LACONIA — Photography can capture the nuances as well as the obvious in a scene. It is the joy of showing viewers a different way to see the world that photographer Joe Sack is after.
Sack said it is “nice to show others the beauty of how the environment is put together in all its delight and complications.”
This might seem a lofty artistic goal, but Sack is modest about the images he captures with his camera. He has few pretentions, and is a quiet, reflective person who says he is not really an artist but got into photography because he was curious.
This month an exhibit of Sack’s photos is on display at the Belknap Mill’s first-floor gallery in Laconia. At the show, viewers can see up-close the wondrous world Sack has captured with his camera and the artistic way it is presented. From a head shot of a little child wearing a bold striped hat and staring directly at the viewer with an innocent gaze, to elephants in the forest, their trunks creating a vivid composition as they rise to the skies above, each photo beckons the viewer to look at the world in a different way. In the way Sack sees it, no matter the place or the subject.
Originally from Pittsburg, Pennsylvania, Sack attended Dartmouth College and Johns Hopkins University with a strong background in medicine. Sack and his wife, Diana, went to Alaska open to the idea of staying there but changed their minds over the course of three years living in the state. Their plans changed and with Sacks’ love of skiing, the couple made the move to New England. They eventually settled in Laconia. “We’ve been in Laconia about 43 years,” says Sack. “It’s a nice place to live.”
When Sack was tasked by Johns Hopkins, some years ago, to do high-level work at a London university, he began to see how many wonderful things there were in England to photograph. He started to take photos and brought the images back to Johns-Hopkins and they were impressed. Sack had his own darkroom at the time, and he did well at a photography exhibit held at the university.
Travel has added to the Sacks’ lives, at first simply to see the world. But as Sack discovered a love of photography, it intensified their travels to unusual places such as Africa, Italy, and other places around the world.
When digital cameras came into existence, Sack’s world grew as a photographer. He did not have to spend a lot of time in the darkroom any longer but could print digitally at home or at the New England College Institute of Art & Design (in Manchester), where he takes classes and prints on a large scale machine at the school.
“With digital photography, I can change the way I want things to look and there is no argument with the result. The ability it gives me is delightful,” Sack said.
He explains his love of photography, according to his website (www.joesackphotos.com), “Photography adds to my enjoyment of life. It makes me focus on what I see. It adds nuance to even my everyday sights. I try to capture this richness in my photographs. Studying art, photographic history, and even Photoshop adds to the choices I have of how to display what I have seen.”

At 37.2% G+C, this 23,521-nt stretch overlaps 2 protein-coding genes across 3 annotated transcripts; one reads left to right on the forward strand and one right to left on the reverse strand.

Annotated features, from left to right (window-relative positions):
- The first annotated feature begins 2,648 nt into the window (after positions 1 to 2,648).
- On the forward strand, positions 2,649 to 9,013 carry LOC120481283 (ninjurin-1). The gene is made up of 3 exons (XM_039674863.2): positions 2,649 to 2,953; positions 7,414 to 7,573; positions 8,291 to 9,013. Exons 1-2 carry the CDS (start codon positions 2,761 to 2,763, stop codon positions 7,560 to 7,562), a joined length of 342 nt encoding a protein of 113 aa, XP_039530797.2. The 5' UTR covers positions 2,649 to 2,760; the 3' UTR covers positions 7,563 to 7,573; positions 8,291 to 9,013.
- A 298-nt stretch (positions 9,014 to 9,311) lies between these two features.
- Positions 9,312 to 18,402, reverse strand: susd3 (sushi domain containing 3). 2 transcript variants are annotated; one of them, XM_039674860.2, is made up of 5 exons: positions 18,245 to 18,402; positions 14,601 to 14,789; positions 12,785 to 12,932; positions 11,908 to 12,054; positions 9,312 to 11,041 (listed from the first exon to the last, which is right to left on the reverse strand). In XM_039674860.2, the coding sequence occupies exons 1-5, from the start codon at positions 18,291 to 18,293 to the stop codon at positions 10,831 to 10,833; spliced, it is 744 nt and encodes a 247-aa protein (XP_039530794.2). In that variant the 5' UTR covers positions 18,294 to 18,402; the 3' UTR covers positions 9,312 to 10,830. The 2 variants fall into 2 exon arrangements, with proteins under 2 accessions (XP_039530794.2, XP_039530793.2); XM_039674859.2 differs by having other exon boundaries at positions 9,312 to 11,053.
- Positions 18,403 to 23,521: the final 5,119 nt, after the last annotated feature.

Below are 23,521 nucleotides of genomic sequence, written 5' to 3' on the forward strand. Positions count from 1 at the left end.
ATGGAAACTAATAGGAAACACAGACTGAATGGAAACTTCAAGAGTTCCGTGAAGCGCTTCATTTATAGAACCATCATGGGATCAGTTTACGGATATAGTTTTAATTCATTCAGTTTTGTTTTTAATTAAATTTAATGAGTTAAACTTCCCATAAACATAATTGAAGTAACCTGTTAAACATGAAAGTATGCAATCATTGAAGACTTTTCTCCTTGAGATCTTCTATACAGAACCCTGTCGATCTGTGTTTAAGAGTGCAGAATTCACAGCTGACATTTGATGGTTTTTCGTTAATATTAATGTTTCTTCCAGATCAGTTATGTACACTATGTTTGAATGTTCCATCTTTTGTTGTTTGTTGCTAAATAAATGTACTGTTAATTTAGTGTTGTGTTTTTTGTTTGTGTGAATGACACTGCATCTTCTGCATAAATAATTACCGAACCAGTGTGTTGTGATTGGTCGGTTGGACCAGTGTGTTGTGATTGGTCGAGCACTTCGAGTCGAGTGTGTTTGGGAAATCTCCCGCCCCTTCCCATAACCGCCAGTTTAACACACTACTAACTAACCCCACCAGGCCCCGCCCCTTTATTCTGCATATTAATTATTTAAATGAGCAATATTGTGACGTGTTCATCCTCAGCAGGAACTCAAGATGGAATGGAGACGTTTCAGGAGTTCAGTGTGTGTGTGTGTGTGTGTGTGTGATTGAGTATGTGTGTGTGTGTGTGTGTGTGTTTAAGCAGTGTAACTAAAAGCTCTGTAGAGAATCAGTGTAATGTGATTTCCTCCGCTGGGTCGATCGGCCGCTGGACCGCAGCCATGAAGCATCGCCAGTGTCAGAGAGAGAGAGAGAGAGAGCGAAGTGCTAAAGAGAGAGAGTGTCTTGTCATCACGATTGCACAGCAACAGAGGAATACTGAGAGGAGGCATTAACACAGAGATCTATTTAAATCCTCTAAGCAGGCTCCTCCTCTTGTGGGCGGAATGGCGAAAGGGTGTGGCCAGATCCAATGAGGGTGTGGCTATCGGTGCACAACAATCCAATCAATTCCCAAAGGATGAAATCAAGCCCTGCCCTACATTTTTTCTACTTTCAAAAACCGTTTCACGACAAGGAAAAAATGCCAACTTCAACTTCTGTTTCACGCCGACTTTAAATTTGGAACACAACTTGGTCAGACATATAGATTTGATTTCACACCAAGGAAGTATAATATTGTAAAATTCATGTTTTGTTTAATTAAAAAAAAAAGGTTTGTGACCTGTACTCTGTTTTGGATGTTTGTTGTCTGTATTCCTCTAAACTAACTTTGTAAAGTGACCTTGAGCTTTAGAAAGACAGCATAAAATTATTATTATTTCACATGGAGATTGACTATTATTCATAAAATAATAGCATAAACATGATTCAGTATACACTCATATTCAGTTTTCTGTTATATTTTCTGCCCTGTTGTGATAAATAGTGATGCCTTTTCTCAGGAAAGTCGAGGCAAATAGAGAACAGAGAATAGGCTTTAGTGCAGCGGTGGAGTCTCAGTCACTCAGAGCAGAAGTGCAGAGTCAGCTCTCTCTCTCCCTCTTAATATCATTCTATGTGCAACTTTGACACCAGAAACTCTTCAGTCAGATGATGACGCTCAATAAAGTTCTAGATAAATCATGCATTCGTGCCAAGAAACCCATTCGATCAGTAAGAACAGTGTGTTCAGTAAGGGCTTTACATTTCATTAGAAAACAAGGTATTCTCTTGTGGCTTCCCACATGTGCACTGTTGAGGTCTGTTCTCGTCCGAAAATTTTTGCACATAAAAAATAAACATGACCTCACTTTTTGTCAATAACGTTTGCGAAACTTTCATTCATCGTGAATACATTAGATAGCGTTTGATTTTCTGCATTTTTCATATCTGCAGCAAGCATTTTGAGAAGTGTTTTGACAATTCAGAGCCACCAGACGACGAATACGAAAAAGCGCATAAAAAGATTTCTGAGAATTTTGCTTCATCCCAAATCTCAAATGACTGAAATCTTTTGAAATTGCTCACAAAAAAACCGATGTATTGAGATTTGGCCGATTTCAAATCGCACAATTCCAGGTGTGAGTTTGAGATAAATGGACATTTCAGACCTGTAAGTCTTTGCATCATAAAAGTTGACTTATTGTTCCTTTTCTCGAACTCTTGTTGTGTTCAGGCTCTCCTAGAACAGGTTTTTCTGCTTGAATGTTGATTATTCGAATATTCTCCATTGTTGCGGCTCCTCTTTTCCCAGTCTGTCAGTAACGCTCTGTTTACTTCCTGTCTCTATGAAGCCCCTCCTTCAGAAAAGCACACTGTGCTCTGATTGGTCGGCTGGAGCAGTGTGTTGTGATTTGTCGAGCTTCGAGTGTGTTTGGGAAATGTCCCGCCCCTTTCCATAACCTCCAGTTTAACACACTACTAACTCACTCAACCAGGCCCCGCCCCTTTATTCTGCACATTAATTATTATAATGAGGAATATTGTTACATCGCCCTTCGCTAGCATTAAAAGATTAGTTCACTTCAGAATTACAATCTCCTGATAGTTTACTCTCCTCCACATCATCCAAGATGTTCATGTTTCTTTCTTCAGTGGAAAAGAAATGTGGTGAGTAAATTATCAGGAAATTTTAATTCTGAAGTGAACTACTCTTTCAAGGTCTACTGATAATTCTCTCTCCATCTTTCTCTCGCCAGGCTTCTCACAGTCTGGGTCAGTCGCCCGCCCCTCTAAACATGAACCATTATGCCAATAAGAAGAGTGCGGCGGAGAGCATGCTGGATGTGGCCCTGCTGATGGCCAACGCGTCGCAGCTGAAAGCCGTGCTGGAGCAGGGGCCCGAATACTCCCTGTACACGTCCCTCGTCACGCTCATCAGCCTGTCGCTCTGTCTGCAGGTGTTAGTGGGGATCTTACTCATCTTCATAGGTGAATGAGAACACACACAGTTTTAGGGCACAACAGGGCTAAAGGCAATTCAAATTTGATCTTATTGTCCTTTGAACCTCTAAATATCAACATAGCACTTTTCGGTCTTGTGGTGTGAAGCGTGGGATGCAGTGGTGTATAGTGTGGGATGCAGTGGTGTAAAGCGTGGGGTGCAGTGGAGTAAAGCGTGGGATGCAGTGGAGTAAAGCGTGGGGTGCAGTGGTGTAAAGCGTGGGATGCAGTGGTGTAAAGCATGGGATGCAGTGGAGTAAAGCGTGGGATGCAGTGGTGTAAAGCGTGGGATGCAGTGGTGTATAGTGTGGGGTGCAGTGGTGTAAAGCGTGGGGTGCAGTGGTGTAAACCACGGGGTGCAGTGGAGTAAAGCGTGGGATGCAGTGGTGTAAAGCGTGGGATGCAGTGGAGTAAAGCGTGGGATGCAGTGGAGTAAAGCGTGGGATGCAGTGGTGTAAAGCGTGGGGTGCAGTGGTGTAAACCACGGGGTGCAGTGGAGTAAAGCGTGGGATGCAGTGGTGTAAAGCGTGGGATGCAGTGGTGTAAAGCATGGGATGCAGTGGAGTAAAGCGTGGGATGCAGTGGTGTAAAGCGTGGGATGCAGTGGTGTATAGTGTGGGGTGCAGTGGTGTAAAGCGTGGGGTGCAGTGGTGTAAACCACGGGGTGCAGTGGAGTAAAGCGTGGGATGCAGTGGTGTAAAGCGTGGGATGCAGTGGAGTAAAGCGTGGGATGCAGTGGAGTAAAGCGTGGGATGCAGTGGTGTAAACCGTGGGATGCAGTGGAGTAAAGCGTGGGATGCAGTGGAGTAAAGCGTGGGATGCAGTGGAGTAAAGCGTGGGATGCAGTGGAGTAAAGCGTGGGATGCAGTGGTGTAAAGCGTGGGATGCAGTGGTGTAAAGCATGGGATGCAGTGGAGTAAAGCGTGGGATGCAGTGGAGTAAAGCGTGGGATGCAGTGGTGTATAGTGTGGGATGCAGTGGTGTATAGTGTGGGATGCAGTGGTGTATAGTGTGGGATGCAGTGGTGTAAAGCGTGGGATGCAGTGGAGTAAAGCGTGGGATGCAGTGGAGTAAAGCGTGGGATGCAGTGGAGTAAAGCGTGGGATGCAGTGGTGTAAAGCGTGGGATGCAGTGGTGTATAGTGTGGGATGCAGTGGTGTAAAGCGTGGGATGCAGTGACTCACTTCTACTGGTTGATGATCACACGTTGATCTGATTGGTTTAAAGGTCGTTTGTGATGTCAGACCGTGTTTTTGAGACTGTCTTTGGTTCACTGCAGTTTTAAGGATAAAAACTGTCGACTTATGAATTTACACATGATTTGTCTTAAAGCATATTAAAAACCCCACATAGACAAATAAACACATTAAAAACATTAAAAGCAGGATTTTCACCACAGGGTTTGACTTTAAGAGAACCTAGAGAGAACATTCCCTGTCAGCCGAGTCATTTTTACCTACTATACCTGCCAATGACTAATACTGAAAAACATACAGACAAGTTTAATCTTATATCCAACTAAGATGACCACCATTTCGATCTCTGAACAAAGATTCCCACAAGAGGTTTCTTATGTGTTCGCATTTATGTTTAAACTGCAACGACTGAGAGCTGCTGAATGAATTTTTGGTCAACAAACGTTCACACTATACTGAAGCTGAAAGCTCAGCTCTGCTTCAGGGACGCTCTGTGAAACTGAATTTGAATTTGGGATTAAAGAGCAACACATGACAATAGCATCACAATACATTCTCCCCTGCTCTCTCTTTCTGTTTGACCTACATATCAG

A few years ago, when the pandemic hit, the Sacks found they were restricted in travel. Instead of putting photography aside, Sack began to look at the world in his home territory, and it opened new avenues. He said, “The pandemic certainly brought challenges. I am careful of what I am photographing. I continue to look at what’s happening around me and it is my hope to discover something worth the time and effort I put into my photographs.”
For example, Sack caught a view of Canada geese in his neighborhood after a rainstorm and was attracted to photographing them for the beauty they brought to the world.
Set to the monumental task of choosing photographs for the current Belknap Mill exhibit, Sack explained, “I have thousands of images and I chose the ones I most felt made me stop and think about what I was seeing.”
The work certainly accomplishes that goal and it’s all about the unique and breathtaking beauty of the world, from a child to the up-close, weathered face of a man in contemplation, to a ski lift, suspended over a snowy mountain or a pattern of stripes on a zebra.
“It also has been good to take some workshops at the New England College Institute of Art and Design,” he said. “I go there to learn new techniques. They are good at showing me, for example, how to use darks and lights in my photography to bring out the panoramic and the contrast in images.”
Although a lot of Sack’s photographs are originally taken in color, he enjoys converting many of them to black-and-white for the contours and the boldness that can be shown in each image.
The Sacks said they look forward to resuming their travels and experiencing the wonders of the world. “I want to capture the essence of a place,” Sack said. “To do this, I will continue to observe the world around me.”
Located at 25 Beacon Street East in downtown Laconia, the Joe Sack photography exhibit is open through the month of June from Monday to Friday, 9 a.m. to 4 p.m. and Saturday from 9 a.m. to 3 p.m. If traveling from a distance to visit the Belknap Mill and the exhibit, please call ahead to confirm at 603-524-88138. Visit belknapmill.org or joesackphotos.com for more.